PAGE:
|Models, philosophy, logic: A model is obtained when a logical formula provides true statements by inserting objects instead of the free variables. One problem is the exclusion of unintended models. See also model theory._____________Annotation: The above characterizations of concepts are neither definitions nor exhausting presentations of problems related to them. Instead, they are intended to give a short introduction to the contributions below. – Lexicon of Arguments. |
|Sokal I 116
Model/Bruno Latour/BricmontVsLatour/SokalVsLatour/Bricmont/Sokal: Latour distinguishes between two models in the interpretation of scientific results (B. Latour, Science in Action, Cambridge 1987, p. 97):
1st model/Latour: with the first model, nature alone is enough to resolve all the controversies, irrespective of the size of the scientists' resources. We need do nothing more than to understand the most superficial aspects of science.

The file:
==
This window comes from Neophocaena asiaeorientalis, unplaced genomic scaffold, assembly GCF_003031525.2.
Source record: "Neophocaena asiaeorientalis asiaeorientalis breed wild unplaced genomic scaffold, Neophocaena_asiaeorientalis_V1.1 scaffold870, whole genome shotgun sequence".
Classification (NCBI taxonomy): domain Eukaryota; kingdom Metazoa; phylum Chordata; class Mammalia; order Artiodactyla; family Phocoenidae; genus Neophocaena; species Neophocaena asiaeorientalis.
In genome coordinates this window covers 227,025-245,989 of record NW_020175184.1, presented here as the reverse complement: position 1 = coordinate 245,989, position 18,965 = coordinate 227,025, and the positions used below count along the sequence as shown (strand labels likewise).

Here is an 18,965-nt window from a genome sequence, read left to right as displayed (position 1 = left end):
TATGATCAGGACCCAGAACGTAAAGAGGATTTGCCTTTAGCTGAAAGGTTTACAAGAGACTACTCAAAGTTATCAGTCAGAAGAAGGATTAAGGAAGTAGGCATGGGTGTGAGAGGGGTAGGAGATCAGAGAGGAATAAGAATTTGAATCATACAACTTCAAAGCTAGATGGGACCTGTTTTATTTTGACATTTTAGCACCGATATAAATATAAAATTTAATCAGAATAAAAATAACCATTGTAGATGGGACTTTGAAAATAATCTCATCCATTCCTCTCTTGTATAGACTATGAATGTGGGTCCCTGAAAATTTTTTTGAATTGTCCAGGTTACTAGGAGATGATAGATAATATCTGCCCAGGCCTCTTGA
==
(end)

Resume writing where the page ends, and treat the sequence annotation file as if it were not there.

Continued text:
2nd model/Latour: we have a lot of work to do on the second model, because we understand everything that exists in science and technology through an analysis of the allies and resources that resolve a controversy.
Sokal: how does Latour decide which model is the right one?
Sokal I 117
Latour: (p. 99): "When we examine controversies, we can be no less relativistic than the scientists and engineers we accompany. They do not use nature as an external referee, and we have no reason to believe we are smarter than they are."
SokalVsLatour: here and in the preceding quote, Latour does not distinguish between facts and knowledge of these facts. There are even more extreme examples of this: See also Evidence/Latour, knowledge/Latour, validity/Latour._____________Explanation of symbols: Roman numerals indicate the source, arabic numerals indicate the page number. The corresponding books are indicated on the right hand side. ((s)…): Comment by the sender of the contribution. The note [Author1]Vs[Author2] or [Author]Vs[term] is an addition from the Dictionary of Arguments. If a German edition is specified, the page numbers refer to this edition.
Science in Action: How to Follow Scientists and Engineers Through Society Cambridge, MA 1988
Fashionabel Nonsense. Postmodern Intellectuals Abuse of Science, New York 1998
Eleganter Unsinn. Wie die Denker der Postmoderne die Wissenschaften missbrauchen München 1999
Fashionable Nonsense: Postmodern Intellectuals’ Abuse of Science New York 1999